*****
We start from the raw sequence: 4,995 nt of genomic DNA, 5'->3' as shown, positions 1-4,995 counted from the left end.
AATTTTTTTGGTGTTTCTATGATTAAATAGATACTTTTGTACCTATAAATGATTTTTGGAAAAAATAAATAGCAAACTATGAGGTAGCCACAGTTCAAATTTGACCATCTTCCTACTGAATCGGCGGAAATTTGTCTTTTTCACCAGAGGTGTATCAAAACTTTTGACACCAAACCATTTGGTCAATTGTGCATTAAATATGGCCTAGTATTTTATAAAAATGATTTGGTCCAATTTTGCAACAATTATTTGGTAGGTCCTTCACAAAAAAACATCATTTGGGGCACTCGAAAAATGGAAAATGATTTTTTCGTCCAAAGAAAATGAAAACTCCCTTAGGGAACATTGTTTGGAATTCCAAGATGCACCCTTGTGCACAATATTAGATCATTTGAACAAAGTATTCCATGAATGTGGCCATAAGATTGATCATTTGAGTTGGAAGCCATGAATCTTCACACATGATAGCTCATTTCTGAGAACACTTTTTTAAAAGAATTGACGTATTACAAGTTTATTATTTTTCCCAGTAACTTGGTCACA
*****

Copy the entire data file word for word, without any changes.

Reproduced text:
We start from the raw sequence: 4,995 nt of genomic DNA, 5'->3' as shown, positions 1-4,995 counted from the left end.
AATTTTTTTGGTGTTTCTATGATTAAATAGATACTTTTGTACCTATAAATGATTTTTGGAAAAAATAAATAGCAAACTATGAGGTAGCCACAGTTCAAATTTGACCATCTTCCTACTGAATCGGCGGAAATTTGTCTTTTTCACCAGAGGTGTATCAAAACTTTTGACACCAAACCATTTGGTCAATTGTGCATTAAATATGGCCTAGTATTTTATAAAAATGATTTGGTCCAATTTTGCAACAATTATTTGGTAGGTCCTTCACAAAAAAACATCATTTGGGGCACTCGAAAAATGGAAAATGATTTTTTCGTCCAAAGAAAATGAAAACTCCCTTAGGGAACATTGTTTGGAATTCCAAGATGCACCCTTGTGCACAATATTAGATCATTTGAACAAAGTATTCCATGAATGTGGCCATAAGATTGATCATTTGAGTTGGAAGCCATGAATCTTCACACATGATAGCTCATTTCTGAGAACACTTTTTTAAAAGAATTGACGTATTACAAGTTTATTATTTTTCCCAGTAACTTGGTCACA